Inductance of a Flat Circular Coil—C.E. Mungan, Spring 2012 N

Inductance of a Flat Circular Coil—C.E. Mungan, Spring 2012
The goal of this exercise is to theoretically estimate the self-inductance of PASCO’s field
coil model EM-6711. It consists of N = 200 turns of AWG 22 copper wire (i.e., approximately
0.65 mm in diameter). The coil has an average radius of R = 10.5 cm, with an inner radius of
Rinner = 9.8 cm and an outer radius of Router = 11.05 cm. If we were to model the 200 strands by a
single equivalent thick wire, it would thus have a radius of a = (Router − Rinner ) / 2 = 0.625 cm .
So consider the magnetic field everywhere in the interior plane of a single circular loop of
wire carrying current I, where the loop has radius R and the wire has radius a. Without loss of
generality, we put the origin at the center of the loop and let the z-axis point normal to the plane
of the loop. We can also orient the x-axis so that the point at which we want to find the magnetic
field B is located at coordinates 0 ≤ x ≤ R − a , y = 0, and z = 0 as sketched below.
The Biot-Savart law is
μ0 I ds × r̂ μ0 I (Rdφ )(cosθ )k̂
4π ∫ r 2
4π ∫
The law of sines implies
sin θ sin φ
⇒ cosθ =
r 2 − x 2 (1 − cos2 φ )
while the law of cosines gives
r 2 = R 2 + x 2 − 2xR cos φ .
Substitute Eq. (2) into (1) and then replace all occurrences of r with Eq. (3) to get
R 2 + x 2 cos2 φ − 2xR cos φ
μ0 IR
dφ .
4π ∫ R 2 + x 2 − 2xR cos φ 3/2
Define the dimensionless radial position ρ ≡ x / R and double the integral over half the
circumference of the loop to obtain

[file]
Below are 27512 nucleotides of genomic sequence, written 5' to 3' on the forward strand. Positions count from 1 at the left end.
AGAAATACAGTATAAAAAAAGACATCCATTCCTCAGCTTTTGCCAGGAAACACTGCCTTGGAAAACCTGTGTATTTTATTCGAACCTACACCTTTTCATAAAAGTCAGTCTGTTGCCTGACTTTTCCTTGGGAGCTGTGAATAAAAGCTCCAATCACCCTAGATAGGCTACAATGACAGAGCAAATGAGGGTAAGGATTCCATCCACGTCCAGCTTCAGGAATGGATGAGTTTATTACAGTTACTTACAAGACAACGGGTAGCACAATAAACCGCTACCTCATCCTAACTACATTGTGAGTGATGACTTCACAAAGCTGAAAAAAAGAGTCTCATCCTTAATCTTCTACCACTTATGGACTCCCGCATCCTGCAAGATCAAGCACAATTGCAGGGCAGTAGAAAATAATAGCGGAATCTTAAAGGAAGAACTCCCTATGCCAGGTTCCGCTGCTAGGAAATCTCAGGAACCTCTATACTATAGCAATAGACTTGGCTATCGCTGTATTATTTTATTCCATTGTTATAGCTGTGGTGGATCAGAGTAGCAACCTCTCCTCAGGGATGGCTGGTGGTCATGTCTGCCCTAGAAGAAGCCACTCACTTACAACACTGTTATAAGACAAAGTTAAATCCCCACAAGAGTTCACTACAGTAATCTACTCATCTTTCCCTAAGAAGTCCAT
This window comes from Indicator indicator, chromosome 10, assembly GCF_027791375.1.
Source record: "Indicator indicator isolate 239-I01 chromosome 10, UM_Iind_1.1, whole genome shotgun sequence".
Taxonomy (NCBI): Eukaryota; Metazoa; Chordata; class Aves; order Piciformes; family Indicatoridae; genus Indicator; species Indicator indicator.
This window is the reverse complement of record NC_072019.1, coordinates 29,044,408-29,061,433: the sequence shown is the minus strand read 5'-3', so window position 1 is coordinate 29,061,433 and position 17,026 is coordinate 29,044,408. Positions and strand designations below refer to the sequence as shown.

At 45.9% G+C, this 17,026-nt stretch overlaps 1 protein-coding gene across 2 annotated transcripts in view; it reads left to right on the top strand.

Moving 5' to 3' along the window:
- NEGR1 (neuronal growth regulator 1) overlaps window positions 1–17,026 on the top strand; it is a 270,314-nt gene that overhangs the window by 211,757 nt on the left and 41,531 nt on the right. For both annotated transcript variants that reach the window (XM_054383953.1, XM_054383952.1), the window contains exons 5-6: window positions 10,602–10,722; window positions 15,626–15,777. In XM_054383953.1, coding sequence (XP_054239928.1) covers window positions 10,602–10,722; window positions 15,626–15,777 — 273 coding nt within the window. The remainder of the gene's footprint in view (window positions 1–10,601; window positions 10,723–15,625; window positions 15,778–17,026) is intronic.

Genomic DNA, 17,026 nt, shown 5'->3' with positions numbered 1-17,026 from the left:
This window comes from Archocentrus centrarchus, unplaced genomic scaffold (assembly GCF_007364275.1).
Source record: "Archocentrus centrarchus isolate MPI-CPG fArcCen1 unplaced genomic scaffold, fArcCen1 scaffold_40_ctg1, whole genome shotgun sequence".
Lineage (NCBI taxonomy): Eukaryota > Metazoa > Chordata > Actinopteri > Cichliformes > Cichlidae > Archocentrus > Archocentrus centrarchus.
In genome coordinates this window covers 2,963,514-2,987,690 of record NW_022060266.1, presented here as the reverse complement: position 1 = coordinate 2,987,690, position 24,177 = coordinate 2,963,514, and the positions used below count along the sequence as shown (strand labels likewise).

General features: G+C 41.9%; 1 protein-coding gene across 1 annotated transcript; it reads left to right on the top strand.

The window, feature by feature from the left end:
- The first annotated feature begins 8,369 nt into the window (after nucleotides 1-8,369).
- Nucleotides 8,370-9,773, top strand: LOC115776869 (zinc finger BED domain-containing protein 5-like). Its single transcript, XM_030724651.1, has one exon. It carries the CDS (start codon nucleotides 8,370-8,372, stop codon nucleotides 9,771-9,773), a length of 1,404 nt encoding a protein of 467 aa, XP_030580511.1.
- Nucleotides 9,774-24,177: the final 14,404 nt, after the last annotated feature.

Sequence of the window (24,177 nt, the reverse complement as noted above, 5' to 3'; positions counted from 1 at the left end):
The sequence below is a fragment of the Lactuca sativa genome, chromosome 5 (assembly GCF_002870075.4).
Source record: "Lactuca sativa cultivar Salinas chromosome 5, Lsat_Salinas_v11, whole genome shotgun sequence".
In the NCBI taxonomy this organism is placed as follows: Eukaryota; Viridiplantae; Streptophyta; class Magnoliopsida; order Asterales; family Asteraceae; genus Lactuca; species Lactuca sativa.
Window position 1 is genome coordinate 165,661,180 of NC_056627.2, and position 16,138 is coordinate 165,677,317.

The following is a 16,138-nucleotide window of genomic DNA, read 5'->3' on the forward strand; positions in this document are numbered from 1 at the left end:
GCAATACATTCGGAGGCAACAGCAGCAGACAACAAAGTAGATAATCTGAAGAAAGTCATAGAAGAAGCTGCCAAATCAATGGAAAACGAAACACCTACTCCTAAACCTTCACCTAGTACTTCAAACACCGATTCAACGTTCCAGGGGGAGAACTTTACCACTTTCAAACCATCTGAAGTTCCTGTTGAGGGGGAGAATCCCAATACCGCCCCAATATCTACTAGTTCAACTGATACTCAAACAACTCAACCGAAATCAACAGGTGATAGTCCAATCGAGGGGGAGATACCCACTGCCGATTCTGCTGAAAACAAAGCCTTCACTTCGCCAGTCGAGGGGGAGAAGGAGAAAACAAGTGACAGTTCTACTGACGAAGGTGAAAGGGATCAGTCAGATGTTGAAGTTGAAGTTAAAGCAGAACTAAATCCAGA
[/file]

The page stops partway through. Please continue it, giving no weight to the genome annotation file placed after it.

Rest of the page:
B( ρ ) = 0
1 − ρ cos φ
1 + ρ 2 − 2 ρ cos φ
where B0 ≡ μ0 I / 2R is the field at the center of the loop. I computed Brel ≡ B / B0 versus ρ in
intervals of 0.05 from 0 to 0.95 in Mathematica and plotted the results in Excel below. This
graph and Eq. (5) agree with the published results in H. Erlichson, AJP 57, 607 (1989).
The magnetic field rises monotonically starting from the central value B0, so using that central
value to compute the inductance would lead to an underestimate. The field would diverge if x
could reach R, but we prevent that by cutting it off when we hit the surface of the wire at
xmax = R − a .
The inductance of the coil can now be computed as L ≡ NΦ / I where the magnetic flux
linking the coil is
NB(x)2π x dx .
The factor of N inside the integral arises from the fact that each winding increases the total
magnetic field. Substituting Eq. (5), we obtain
1−a/ R
L = μ 0 N 2π R
Brel ( ρ )ρ d ρ .
Substituting the numerical values given in the first paragraph, Mathematica obtains L = 14.7 mH.
Jim Huddle measured the actual inductance to be 16.7 mH, in fair agreement. Note that the
answer depends sensitively on the value of a, explaining the discrepancy. We merely have to
reduce a from 6.25 to 4.40 mm to reproduce the experimental result.